Types of Psychological Assessment Tests
When creating an assessment of a student, there is a couple of factors to consider. For example, the child's age determines the type of psychological assessment test given. The ERIC Clearinghouse on Assessment and Evaluation states that children between ages 4 ½ years and 6 years may be given the Wechsler Preschool and Primary Scale of Intelligence, which tests for language and perception. The Nova Southeastern University notes that the third edition of the test can be given to children between 2 ½ years to 7 years and 3 months. For older children, practitioners can administer the Wechsler Intelligence Scale for Children.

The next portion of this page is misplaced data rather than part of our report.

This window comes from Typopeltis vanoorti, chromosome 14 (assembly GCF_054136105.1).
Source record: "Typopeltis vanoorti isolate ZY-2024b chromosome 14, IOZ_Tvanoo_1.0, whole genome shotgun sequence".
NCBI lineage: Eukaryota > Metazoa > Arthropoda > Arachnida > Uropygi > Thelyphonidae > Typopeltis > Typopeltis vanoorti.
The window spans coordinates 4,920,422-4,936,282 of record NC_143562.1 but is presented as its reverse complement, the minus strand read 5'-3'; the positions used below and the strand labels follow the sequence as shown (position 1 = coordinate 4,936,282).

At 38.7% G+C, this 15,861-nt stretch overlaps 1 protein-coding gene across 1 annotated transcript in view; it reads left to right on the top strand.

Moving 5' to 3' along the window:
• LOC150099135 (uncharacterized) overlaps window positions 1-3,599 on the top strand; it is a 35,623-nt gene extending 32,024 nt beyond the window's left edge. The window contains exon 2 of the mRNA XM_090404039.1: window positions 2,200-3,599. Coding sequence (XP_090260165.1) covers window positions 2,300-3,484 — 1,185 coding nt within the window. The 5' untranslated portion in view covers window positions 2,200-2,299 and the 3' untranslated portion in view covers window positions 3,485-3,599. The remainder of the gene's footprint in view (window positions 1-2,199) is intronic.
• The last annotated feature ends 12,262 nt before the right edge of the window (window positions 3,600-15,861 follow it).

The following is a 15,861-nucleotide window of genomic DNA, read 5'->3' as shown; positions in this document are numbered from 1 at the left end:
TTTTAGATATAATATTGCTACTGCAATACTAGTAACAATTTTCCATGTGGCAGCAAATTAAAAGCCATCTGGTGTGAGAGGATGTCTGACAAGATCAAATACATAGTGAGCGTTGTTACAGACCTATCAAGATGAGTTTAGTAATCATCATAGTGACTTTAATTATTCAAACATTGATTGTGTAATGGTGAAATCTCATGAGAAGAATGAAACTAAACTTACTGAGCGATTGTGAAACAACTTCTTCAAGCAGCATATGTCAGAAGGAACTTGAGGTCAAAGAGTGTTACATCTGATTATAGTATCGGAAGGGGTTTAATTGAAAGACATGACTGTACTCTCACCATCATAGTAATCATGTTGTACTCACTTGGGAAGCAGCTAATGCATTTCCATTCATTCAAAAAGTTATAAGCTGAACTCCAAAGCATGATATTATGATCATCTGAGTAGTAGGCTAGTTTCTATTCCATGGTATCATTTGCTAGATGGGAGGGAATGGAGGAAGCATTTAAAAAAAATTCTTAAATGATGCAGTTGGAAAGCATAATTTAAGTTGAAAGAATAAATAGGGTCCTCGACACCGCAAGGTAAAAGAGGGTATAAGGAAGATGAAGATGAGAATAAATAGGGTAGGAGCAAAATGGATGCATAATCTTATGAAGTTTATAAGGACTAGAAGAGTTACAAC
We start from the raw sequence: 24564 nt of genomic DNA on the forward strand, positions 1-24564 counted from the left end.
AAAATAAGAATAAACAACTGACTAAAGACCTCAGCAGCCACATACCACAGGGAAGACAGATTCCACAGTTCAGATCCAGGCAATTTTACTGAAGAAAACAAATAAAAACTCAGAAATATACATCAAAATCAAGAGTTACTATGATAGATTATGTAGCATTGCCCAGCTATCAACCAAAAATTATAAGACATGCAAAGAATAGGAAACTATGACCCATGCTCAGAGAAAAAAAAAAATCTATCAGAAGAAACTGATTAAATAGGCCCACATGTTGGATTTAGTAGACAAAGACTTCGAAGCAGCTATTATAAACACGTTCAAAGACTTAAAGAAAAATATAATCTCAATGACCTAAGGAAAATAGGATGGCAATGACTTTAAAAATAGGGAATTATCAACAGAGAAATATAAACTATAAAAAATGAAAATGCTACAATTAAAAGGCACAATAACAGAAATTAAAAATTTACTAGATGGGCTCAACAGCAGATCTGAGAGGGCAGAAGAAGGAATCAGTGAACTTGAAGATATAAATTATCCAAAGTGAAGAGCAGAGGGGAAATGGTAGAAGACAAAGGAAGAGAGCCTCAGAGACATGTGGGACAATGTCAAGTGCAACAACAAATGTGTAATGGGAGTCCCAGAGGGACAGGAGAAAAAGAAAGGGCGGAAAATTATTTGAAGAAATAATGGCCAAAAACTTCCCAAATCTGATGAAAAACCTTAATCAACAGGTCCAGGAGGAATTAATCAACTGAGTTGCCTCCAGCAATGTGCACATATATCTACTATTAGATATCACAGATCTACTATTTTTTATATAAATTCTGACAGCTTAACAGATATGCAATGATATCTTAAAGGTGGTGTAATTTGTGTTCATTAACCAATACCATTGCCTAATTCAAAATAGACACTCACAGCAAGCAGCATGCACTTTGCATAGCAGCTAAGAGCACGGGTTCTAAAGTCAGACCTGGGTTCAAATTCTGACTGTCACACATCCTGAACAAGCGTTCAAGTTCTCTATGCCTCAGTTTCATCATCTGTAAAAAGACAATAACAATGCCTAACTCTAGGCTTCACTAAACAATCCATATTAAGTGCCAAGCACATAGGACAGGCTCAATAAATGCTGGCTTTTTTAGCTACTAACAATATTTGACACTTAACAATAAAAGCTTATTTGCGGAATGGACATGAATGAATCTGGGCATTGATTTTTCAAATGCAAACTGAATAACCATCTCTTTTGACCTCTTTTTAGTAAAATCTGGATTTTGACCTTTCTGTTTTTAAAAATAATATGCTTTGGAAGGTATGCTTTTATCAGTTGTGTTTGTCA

Other tests for cognitive functions in children include the Battelle Developmental Inventory, Stanford-Binet Intelligence Scale and McCarthy Scales of Children's Abilities. When choosing an assessment test, the practitioner can focus on specific subtests. For example, the McCarthy Scales of Children's Abilities test for motor skills, memory, verbal abilities, general cognitive skills, quantitative abilities and perceptual-performance. An informal option for assessing cognitive function is the Transdisciplinary Play-Based Assessment, which also tests for social-emotional, language and sensorimotor.
Cognitive function may just be one aspect of the psychological assessment testing. For example, the practitioner may want to test for behavioral issues and emotional problems, which can affect a child's performance in school. One test, the Child Behavior Checklist, looks for behaviors associated with different learning disorders. Besides asking the child questions, the Child Behavior Checklist also uses information provided by teachers and parents.